“Do you think he did it?” Ben asks.
“I’m serious, Sam.”
“I know,” Sam thinks for a moment, “There is no reason that he would, like none.”
“Maybe he’s cracking under the pressure. Has he been drinking?” asks Ben.
“I don’t think so,” says Sam shrugging.
“What do you mean you don’t think so?”
“Well, it’s not like I check his breath every time I see him,” says Sam starting to get exasperated.
“OK,” Ben says slowly like it’s one long word. “I’m just worried about you.”
“I know,” Sam says kissing him as she reaches across him for the water on the bedside table. “Honestly, it doesn’t really matter what I think,” she adds.
“Not to be blasé, but what’s done is done,” Sam says interrupting.
“You’re trying to tell me that you don’t care if he did it or not?”
“No, that’s not what I’m saying,” Sam says.
“So, what are you saying?” demands Ben.
“I’m saying either way the damn dog is dead and there isn’t a lot I can do to change that Ben. Christ, I’m the one who has been calling the hotline everyday for the last three weeks expecting to hear his description on the dead dog list, and at this point the best that I can hope for is that someone else found him and liked him so much that they decided to keep him. Either way I’m the one who ends up without a dog and that just sucks.”
Ben reaches to stroke Sam’s back and murmurs, “So, you think she did it?”
Sam hangs her head in defeat and sighs, “I think that she doesn’t know what she is doing at all most of the time anymore.”
“Is she taking her meds?” asks Ben.
“Yea, but they don’t always work. The doctors say that it takes time to find the right cocktail, and that some people just aren’t responsive.”
“That’s what scares me most.”
“I know. But there’s nothing I can do about it right now. Listen, at worst I go to college in 6 months, then at least I won’t be in the house all the time.”
“I wish you could move in here,” says Ben smiling.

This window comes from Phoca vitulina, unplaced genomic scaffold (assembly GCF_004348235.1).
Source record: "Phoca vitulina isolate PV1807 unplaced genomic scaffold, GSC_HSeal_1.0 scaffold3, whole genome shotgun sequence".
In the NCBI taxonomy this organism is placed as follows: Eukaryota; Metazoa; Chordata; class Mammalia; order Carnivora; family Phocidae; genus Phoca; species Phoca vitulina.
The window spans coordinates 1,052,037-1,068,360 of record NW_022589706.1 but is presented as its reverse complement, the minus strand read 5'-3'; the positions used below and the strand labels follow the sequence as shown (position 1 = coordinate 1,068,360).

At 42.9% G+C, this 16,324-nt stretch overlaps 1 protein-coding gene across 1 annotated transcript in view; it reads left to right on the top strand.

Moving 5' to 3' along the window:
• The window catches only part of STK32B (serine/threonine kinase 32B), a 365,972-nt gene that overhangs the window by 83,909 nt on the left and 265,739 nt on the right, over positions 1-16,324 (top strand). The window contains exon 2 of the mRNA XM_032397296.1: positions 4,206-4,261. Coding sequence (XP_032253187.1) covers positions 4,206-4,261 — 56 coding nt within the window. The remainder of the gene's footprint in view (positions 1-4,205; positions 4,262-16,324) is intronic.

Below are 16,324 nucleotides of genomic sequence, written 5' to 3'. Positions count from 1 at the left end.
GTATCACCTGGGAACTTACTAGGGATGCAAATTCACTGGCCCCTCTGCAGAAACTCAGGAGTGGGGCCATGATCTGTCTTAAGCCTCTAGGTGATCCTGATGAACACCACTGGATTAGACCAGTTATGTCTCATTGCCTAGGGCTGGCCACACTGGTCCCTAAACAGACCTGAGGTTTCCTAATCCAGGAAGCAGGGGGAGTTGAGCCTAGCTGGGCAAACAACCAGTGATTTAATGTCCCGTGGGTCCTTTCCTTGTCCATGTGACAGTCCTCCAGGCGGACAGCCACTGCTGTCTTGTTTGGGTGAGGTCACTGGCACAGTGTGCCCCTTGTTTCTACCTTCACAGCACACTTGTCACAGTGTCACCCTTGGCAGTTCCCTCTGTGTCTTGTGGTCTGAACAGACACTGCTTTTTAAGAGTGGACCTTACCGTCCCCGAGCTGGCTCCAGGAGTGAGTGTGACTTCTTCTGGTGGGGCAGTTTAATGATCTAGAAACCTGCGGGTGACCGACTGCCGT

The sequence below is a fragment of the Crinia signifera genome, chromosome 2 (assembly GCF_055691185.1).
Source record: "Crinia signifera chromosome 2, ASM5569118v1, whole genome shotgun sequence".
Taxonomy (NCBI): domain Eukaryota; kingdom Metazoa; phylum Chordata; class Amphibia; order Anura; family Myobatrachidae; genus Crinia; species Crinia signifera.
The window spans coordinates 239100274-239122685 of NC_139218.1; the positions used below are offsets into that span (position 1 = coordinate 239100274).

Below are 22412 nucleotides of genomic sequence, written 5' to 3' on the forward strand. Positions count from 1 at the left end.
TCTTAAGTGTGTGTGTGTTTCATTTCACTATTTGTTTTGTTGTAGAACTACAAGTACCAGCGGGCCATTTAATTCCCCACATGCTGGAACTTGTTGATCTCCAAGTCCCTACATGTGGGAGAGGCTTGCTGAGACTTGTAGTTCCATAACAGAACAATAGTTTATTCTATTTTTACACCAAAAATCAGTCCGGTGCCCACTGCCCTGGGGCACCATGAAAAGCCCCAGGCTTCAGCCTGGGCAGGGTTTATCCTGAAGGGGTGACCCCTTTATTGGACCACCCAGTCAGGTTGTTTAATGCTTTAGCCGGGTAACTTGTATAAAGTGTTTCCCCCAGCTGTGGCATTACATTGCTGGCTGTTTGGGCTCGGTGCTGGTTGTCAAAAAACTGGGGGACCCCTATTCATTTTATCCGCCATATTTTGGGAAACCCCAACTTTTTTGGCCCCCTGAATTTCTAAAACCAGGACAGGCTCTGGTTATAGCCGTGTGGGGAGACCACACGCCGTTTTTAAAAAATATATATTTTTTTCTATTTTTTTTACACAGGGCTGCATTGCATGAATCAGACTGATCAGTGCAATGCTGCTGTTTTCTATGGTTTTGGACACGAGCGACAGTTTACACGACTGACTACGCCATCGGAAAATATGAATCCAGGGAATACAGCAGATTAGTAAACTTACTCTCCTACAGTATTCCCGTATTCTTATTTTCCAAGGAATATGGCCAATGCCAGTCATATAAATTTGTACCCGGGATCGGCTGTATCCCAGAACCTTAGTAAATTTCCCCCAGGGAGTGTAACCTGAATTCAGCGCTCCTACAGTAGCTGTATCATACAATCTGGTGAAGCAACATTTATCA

Sam laughs, “Your Mom likes me, but I don’t think she likes me that much.”
“Seriously, I need you to tell me what you think happened,” states Ben.
“I just do. Please?” begs Ben.
“Dad had no reason to kill the dog, honestly, the dog was more his than mine. He took him everywhere, carrying him around under his arm all over the house. I wish I had a cigarette.”
“You’ll survive without it,” says Ben wrinkling his nose.
“Yes,” sighs Sam. “I think that she had one of her delusions and either took the dog somewhere and set it free, or she killed it thinking that he was the devil or something.”
“Is that supposed to make me feel better?”
“Not really. The weird thing is, I can’t figure out when she got him away from Dad…”
“What if it is you next time Sam? What if she tries to hurt you?”
Turning to face Ben, and taking his face in her hands Sam says, “You have to trust that I can take care of myself. I’m not a dog. I’m a little harder to take down than a poor dachshund.”
“I don’t like it,” says Ben.
“I wouldn’t expect you to.”
“Let’s practice,” suggests Ben.
“We just got done with class,” protests Sam.
“Come on, it will make me feel better.”
“I’m tired,” tries Sam. Ben just looks at her as he is pulling on his shirt. “Fine,” she says as she reaches for her Kung Fu uniform, “But then we get to do more of what I want after.”
Ben smiles, “Of course.”